Jews on Broadway: You know, it's not just 'Fiddler on the Roof'

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If one didn't know the melodies, the connections would not necessarily be made.
"Broadway Musicals: A Jewish Legacy," airing on PBS' "Great Performances" Tuesday, Jan. 1 (check local listings), shows the very strong link between Jewish music and the sometimes mournful, sometimes joyful tunes that have dominated the Great White Way from the beginning.

"This isn't really a Jewish story," the filmmaker, Michael Kantor -- who also made the Emmy-winning "Broadway: The American Musical" -- tells Zap2it. "It is Jewish in the sense that [it] is exploring this phenomenon of this handful of writers, but they created an American art form. Only a few art forms are considered uniquely American -- jazz, abstract expressionism and the Broadway musical. So anything that deals with how these art forms came about deals with who we are as a nation.

"The Broadway musical is an amalgam of lots of different things," Kantor continues. "It is also incredibly entertaining. These numbers and songs and jokes don't end up on TV. They play out to millions of people on Broadway in each of the theaters and are cherished by the audience but almost never on TV, so this is an opportunity for someone who loves Broadway and is located in Kansas or New Mexico or wherever to enjoy it in a way that they can't otherwise."

Narrated by Broadway vet Joel Grey, the 90-minute documentary stresses the intrinsic link between Broadway and the Jewish liturgy.

In "Porgy and Bess," one of the best-known numbers, "It Ain't Necessarily So," is the exact melody of the Barchu, the prayer said before and after the Torah is read. Given that the melody of that prayer is the same the world over, Jews recognize it, though gentiles would not.

Even Kantor, who knows Broadway history and its links to Jewish music, was surprised by the similarities when Maury Yeston, Tony-Award winning composer of "Nine" and "Titanic," played "God Bless America" on the piano and melodies from the Jewish liturgy.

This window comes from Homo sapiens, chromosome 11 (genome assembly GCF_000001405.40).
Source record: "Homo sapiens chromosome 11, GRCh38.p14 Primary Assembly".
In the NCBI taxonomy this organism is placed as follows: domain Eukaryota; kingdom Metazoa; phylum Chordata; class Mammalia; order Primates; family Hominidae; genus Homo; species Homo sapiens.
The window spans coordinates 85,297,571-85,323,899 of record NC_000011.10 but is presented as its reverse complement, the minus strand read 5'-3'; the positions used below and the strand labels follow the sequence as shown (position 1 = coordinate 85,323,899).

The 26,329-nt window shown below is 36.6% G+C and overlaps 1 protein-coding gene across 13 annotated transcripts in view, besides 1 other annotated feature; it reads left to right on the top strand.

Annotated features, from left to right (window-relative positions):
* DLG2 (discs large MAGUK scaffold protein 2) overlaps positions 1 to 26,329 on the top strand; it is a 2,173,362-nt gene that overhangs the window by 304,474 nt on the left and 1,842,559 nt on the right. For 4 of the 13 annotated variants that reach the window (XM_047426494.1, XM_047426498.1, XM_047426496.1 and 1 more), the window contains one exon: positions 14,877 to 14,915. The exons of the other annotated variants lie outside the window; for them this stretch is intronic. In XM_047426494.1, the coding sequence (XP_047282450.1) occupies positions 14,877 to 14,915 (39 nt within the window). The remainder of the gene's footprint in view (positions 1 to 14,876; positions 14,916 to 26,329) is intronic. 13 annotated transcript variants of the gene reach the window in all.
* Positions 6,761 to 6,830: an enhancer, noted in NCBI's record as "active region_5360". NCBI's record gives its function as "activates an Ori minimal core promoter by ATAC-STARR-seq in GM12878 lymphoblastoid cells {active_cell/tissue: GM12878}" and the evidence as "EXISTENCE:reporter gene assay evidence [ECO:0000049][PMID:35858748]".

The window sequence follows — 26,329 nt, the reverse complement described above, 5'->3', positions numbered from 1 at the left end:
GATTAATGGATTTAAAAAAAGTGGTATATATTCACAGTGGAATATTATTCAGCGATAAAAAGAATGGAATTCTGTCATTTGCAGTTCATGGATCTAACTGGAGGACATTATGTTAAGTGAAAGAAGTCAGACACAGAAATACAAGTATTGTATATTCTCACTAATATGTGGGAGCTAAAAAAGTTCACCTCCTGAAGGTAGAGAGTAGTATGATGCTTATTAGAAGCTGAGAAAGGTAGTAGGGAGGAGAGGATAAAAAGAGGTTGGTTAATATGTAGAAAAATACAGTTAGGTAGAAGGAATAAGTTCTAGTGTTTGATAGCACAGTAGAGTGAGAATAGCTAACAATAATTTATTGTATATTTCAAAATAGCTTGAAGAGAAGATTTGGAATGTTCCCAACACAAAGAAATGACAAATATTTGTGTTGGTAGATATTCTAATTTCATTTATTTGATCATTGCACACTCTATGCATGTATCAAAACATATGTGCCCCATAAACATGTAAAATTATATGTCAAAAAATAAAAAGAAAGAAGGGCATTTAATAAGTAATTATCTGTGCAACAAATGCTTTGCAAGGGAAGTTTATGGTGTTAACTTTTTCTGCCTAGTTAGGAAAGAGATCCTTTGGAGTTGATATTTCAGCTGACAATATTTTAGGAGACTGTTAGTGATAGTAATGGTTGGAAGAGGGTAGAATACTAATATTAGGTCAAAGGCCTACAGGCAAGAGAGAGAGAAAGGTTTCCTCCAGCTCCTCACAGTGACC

Irving Berlin, who wrote "God Bless America," "White Christmas" and "Easter Parade" and adored his adopted homeland, came to the United States when he was 5. His earliest memory was hiding in a ditch during a pogrom as Cossacks burned his village, killing Jews. Berlin's father was a cantor.

Though Berlin, Ira and George Gershwin, and so many other lyricists and composers of Broadway musicals were Jewish, not everyone was. Cole Porter is the first everyone cites.

And someone who was constantly mistaken for being Jewish - Ethel Merman - was not. The film's funniest moment revolves around the brassy singer who was the queen of Broadway in the 1940s and '50s. Jule Styne, who composed the music for "Gypsy" with Stephen Sondheim as the lyricist, invited Merman to his home for a Seder, the traditional meal held at Passover. Merman balked, saying she would not know what to do and didn't know if she would like the food.

Styne insisted and told her not to worry about the food; he was serving capon. So the evening comes, and Merman arrives, subdued (for her) in a black dress, her hair less crazy than usual. Seated at the place of honor as the dinner of many courses begins, she opens her purse and takes out a ham sandwich.

Various Broadway legends including Sondheim, Harold Prince -- who's won the most Tony Awards at 21 -- and Mel Brooks talk about their cherished link to theater.

"The Broadway musical distinguishes us from every other musical in the world," says Brooks, whose "The Producers" set a record for number of Tony Awards won by a musical. "It's the closest thing America has to an enduring legacy."
Photo/Video credit: PBS
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